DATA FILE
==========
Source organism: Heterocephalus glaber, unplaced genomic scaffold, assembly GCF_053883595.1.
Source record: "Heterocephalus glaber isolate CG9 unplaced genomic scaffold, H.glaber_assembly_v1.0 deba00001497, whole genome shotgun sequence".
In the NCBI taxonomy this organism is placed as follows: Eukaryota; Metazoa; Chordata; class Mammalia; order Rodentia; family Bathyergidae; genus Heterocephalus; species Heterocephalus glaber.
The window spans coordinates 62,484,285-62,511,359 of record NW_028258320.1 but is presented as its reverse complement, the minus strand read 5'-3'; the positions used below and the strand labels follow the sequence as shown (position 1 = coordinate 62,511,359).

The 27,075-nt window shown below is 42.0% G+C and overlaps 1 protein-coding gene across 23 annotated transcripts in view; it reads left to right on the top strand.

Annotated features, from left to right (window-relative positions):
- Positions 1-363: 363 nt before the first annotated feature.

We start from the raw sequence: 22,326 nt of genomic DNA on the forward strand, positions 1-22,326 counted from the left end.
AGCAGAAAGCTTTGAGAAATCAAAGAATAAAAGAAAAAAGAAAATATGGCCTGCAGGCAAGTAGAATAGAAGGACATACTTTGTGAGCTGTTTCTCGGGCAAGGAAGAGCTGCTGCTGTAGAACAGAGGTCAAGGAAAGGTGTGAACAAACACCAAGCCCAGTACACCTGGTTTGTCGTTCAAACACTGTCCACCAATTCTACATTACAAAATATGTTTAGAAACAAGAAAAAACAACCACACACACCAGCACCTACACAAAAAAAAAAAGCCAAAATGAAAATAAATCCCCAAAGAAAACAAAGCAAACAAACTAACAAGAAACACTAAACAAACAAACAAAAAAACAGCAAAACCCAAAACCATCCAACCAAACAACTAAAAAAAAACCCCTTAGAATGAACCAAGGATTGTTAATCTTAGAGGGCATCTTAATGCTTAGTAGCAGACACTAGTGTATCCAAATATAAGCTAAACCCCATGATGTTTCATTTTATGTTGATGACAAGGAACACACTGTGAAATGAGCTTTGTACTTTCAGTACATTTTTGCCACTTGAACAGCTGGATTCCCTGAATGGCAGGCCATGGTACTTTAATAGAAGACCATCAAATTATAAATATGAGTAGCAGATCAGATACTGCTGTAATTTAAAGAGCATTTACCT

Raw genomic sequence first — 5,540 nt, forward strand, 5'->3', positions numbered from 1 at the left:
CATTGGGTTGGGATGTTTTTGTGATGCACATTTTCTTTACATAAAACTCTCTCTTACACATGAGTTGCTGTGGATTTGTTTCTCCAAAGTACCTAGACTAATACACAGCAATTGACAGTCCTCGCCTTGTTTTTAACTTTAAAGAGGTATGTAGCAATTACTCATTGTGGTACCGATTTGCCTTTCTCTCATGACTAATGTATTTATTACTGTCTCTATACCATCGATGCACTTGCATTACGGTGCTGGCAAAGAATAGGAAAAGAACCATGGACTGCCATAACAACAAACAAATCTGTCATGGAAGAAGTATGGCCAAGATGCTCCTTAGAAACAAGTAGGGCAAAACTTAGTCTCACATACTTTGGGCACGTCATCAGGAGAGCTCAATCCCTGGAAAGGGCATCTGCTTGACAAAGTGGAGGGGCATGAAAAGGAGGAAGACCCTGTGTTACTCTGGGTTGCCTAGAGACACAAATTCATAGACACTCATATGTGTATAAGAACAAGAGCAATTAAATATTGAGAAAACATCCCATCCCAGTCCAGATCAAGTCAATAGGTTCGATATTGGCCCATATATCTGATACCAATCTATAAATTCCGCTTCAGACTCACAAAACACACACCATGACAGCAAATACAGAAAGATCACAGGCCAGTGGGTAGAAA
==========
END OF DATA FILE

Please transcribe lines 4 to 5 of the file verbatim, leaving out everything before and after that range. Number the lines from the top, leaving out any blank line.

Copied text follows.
The window spans coordinates 62,484,285-62,511,359 of record NW_028258320.1 but is presented as its reverse complement, the minus strand read 5'-3'; the positions used below and the strand labels follow the sequence as shown (position 1 = coordinate 62,511,359).

The 27,075-nt window shown below is 42.0% G+C and overlaps 1 protein-coding gene across 23 annotated transcripts in view; it reads left to right on the top strand.